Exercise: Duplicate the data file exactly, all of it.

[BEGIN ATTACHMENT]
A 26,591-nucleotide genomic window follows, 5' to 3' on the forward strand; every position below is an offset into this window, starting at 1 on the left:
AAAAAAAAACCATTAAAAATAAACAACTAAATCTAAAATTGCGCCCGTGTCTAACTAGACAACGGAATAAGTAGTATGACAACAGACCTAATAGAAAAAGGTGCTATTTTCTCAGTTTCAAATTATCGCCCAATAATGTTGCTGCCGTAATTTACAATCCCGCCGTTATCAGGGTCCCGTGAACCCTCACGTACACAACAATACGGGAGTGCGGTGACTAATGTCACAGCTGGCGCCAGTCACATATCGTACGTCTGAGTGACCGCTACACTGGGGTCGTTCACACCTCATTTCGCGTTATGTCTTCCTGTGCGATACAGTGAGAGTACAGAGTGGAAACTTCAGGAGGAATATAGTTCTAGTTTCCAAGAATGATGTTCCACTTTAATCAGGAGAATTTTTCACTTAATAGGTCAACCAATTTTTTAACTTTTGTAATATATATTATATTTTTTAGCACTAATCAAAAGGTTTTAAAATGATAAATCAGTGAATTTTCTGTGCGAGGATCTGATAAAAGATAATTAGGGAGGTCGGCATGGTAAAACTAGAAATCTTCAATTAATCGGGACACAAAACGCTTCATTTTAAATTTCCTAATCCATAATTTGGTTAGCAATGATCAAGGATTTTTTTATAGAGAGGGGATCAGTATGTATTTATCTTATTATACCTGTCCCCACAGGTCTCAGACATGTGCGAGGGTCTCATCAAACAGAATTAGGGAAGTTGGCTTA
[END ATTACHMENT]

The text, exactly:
A 26,591-nucleotide genomic window follows, 5' to 3' on the forward strand; every position below is an offset into this window, starting at 1 on the left:
AAAAAAAAACCATTAAAAATAAACAACTAAATCTAAAATTGCGCCCGTGTCTAACTAGACAACGGAATAAGTAGTATGACAACAGACCTAATAGAAAAAGGTGCTATTTTCTCAGTTTCAAATTATCGCCCAATAATGTTGCTGCCGTAATTTACAATCCCGCCGTTATCAGGGTCCCGTGAACCCTCACGTACACAACAATACGGGAGTGCGGTGACTAATGTCACAGCTGGCGCCAGTCACATATCGTACGTCTGAGTGACCGCTACACTGGGGTCGTTCACACCTCATTTCGCGTTATGTCTTCCTGTGCGATACAGTGAGAGTACAGAGTGGAAACTTCAGGAGGAATATAGTTCTAGTTTCCAAGAATGATGTTCCACTTTAATCAGGAGAATTTTTCACTTAATAGGTCAACCAATTTTTTAACTTTTGTAATATATATTATATTTTTTAGCACTAATCAAAAGGTTTTAAAATGATAAATCAGTGAATTTTCTGTGCGAGGATCTGATAAAAGATAATTAGGGAGGTCGGCATGGTAAAACTAGAAATCTTCAATTAATCGGGACACAAAACGCTTCATTTTAAATTTCCTAATCCATAATTTGGTTAGCAATGATCAAGGATTTTTTTATAGAGAGGGGATCAGTATGTATTTATCTTATTATACCTGTCCCCACAGGTCTCAGACATGTGCGAGGGTCTCATCAAACAGAATTAGGGAAGTTGGCTTA